Academic Writing

Thursday, March 17, 2011

Art of the Title

Every movie and TV show has it: a title, or opening, sequence.  This video, put together by Art of the Title for SXSW this year, is a montage of the history of cinematic (and eventually TV) opening titles.  The opening to a film has long been a site of artistic potential, and a spot which often allows the director to set the tone for the entire film.  Psycho’s opening title is broken and disjointed; Juno’s is free-spirited and whimsical.  Despite it’s prevalence, in the world of cinematic criticism and has traditionally been overlooked as a place where meaning can be drawn.  This montage, putting so many iconic opening sequences together, shows that in-fact it’s an important part of the film. 

Furthermore, the presence of television opening sequences is interesting in this montage.  TV openings have always been a big part of the show (just think about how All in the Family or Friends’ openers became so iconic of their eras).  However with the advent of DVR, for many TV shows, there has been a move from extended opening sequences.  Shows today often try to grab the viewers’ attention quickly by giving them the information they need while also not really giving them enough time to fast forward through them.  Interestingly, the television opening titles that are highlighted here are a mainly from shows which air on premium cable and therefore DVR fast forwarding is relatively a non-issue (Six Feet Under, Dexter).  They are also of high artistic value.  Take Dexter for instance.  The show runners decided to use the opening sequence to introduce audiences to Dexter’s character and the dark side of his personality by showing him during his morning routine, doing things anyone else might do.  The direction of the opening however, alerts the audience to a much darker side of him.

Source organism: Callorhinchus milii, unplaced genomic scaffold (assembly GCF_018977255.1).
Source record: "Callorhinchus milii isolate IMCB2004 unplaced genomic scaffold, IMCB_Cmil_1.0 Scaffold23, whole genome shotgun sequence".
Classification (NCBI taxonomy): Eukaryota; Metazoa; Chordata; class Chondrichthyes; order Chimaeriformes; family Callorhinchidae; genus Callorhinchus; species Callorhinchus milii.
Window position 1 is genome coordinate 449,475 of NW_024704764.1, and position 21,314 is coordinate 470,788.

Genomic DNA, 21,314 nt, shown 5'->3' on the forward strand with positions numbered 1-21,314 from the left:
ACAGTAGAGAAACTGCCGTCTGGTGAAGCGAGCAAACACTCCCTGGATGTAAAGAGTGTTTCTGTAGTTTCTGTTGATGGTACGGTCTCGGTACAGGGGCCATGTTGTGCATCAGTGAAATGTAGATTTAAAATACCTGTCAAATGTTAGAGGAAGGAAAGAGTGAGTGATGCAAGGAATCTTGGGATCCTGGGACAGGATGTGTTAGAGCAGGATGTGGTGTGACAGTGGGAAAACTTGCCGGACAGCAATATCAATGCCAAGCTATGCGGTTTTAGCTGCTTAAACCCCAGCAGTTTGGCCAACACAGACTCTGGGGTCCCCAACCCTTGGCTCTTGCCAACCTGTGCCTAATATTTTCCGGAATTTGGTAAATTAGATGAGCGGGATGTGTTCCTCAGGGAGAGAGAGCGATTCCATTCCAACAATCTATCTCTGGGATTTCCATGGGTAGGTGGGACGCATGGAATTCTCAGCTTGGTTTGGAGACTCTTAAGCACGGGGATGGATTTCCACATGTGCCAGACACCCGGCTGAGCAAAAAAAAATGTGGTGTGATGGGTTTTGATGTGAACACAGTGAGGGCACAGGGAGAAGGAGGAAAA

This montage is a fun and interesting way to honor and respect this rich aspect of our film history.  Enjoy! 

A Brief History of Title Design from Ian Albinson on Vimeo.

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